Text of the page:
#Writetip: An Author Needs Beta Reads

Face facts, without a group of beta readers, your editing is incomplete. You can only do a certain amount of self-editing, at least 2 or 3 passes over your writing before you need the aid of some fresh eyes.

book

Open Book by Honou used under CC License

The best would be fellow authors working as a small support group, or a local writer’s guild that has a critique group. You can even try to create an on-line network of fellow #indieauthors.

Here’s what I’ve discovered about beta readers. They can point out things that just passed over your head. Those types of errors are easy for a writer to make because everything is clear to the writer, and sometimes it’s hard to put yourself into the mind of a person who knows nothing about your plot and characters.

When I presented the #shortstory Little Red Revolution to my critique circle, I thought that my main character’s attitude was clear.  However, the readers understood and perceived his anger and displeasure, but then questioned why his attitude changed so rapidly. I never intended for anyone to see a change until the final paragraph of part I, but all of the readers thought that the change occurred four pages earlier. Why? Because I had failed to clearly explain that the character also expresses his anger through sarcasm.

The readers thought he had become comical too quickly, a change that I did not intend. I’ve altered it based on their feedback. A good beta read can give your work a final polish and quality that the general reading public expects from a traditional publishing house.

Have your beta readers given you some insightful commentary?

The Special Language of #Fantasy

If you’re either a reader or an author of fantasy then it’s a probable bet that you’ve read The Lord of the Rings by J.R.R. Tolkien. You may remember with a smile words like taters, olyphaunt, pipeweed, and eleventy-first. It was this precise nature of playing with words that brought Middle-Earth to life in a very special and unique way.

tolkien

“J.R.R. Tolkien, Da Morto” by Daniele Prati used under Creative Commons License.

As part of fantasy world-building, other authors must do the same but in our own way. We should learn from Tolkien and create a #writingtip for our usage. However, we must define what is special about the words. Firstly, you just can’t make up some strange word that is going to act like a speed-bump to the reader. You didn’t need a glossary or a long winded description to recognize “pipeweed”. You knew what it was and recognized Tolkien’s playfulness the second you read it.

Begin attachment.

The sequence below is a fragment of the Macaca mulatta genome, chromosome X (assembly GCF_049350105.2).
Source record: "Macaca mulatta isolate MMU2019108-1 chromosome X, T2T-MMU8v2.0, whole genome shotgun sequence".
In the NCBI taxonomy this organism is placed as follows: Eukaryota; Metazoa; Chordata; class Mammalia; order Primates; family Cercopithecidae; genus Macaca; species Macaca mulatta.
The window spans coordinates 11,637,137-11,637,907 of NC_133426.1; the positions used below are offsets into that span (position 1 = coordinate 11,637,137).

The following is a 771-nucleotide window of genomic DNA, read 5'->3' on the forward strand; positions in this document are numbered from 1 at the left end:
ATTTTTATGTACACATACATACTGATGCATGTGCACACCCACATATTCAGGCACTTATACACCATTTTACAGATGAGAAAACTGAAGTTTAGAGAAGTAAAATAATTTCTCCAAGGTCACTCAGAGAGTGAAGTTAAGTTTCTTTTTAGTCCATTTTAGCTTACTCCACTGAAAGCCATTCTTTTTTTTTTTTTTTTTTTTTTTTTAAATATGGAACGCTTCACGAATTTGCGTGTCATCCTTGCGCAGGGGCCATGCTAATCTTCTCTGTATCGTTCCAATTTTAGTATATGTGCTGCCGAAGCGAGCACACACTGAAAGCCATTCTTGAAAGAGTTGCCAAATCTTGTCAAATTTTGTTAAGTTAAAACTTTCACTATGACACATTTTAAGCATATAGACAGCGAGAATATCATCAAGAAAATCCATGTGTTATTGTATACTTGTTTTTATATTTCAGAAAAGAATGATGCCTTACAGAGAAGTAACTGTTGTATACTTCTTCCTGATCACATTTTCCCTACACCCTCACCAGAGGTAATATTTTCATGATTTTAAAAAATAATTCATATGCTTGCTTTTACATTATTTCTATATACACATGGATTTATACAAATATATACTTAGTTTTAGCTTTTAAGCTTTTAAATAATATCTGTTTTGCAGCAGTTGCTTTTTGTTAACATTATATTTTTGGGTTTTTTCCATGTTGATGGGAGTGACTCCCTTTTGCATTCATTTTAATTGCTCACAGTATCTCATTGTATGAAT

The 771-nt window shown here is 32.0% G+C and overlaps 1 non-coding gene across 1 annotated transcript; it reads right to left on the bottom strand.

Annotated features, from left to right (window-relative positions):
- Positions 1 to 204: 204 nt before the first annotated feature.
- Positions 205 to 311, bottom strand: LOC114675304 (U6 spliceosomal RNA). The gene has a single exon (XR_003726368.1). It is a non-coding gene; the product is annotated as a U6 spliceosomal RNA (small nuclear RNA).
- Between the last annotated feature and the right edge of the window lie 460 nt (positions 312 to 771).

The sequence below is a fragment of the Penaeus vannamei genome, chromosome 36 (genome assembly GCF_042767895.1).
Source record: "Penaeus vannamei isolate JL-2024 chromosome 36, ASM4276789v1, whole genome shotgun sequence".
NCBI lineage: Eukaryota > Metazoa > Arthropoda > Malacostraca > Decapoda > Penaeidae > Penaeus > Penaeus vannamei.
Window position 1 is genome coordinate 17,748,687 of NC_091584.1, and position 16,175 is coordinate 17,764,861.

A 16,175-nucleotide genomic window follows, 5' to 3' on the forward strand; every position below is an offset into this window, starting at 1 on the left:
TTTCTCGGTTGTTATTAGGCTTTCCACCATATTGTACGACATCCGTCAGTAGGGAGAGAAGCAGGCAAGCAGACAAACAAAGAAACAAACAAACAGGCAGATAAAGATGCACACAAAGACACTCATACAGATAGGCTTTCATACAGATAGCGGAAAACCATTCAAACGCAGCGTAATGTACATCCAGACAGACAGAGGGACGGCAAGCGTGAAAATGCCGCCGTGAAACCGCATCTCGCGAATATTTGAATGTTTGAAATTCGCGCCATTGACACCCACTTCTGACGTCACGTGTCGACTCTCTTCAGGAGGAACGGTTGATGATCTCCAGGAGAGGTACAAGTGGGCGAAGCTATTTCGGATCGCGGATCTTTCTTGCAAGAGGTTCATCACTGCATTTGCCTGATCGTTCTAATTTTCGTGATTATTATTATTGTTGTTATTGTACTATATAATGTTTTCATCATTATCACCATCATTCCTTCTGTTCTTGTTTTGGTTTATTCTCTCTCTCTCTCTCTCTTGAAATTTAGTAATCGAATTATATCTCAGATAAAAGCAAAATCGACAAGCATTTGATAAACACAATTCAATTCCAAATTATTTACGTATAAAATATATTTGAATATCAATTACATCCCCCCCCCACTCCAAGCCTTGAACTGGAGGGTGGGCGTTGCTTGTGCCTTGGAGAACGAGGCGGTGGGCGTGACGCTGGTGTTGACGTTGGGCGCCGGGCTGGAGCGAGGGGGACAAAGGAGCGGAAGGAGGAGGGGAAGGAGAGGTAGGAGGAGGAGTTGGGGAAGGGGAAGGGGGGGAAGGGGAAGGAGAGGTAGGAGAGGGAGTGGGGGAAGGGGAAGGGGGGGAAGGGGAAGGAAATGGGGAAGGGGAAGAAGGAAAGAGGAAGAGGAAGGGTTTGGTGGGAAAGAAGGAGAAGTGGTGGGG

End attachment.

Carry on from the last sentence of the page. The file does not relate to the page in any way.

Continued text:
Now, the world-building in Science Fiction can be a little different. Remember the tachyon particles from Star Trek: The Next Generation, and how often they were used in the series? People had no idea what a tachyon was; yet, their nature never really had to be explained. #Sci-Fi fans (including myself) just accepted it.

I’ve set out to accomplish the same type of playfulness in the world-building of Tyrhennia in The First Light. Take a look at a scene as two characters have breakfast at the Sword and Anvil Tavern in the city of Mentiria:

Daggorat leaned forward. “You should write a book about the common speech of the three kingdoms. Especially tavern slang.” Cyril responded with a negative grunt. Then Daggorat said, “Back home in Easterly, flatcakes and bangers are roundcakes and porklogs. It could be an interesting book.”

“Certainly not,” Cyril said. “Judging from the intellectual capacity of those three nobnoggins that we refer to as kings, such a treatise would probably start another great war.”

Did you pick up on the meaning of flatcakes, roundcakes, porklogs, and nobnoggins? Readers in the U.K. will recognize banger as sausage, while U.S. readers may not. However, from the use of porklog, the reader should be able to infer the meaning of sausage. Of course, The First Light is not laced that heavily with this type of vocabulary. You’ve just witnessed its most concentrated use in Chapter 1. I don’t do this again until another tavern scene in Chapter 7 and again in Chapter 14 when some characters are studying a map. I couldn’t use the word “geography” in the world of Tyrhennia, so I made up the word “tyrhenostrophy”. How do you feel about word-play for the sake of world-building?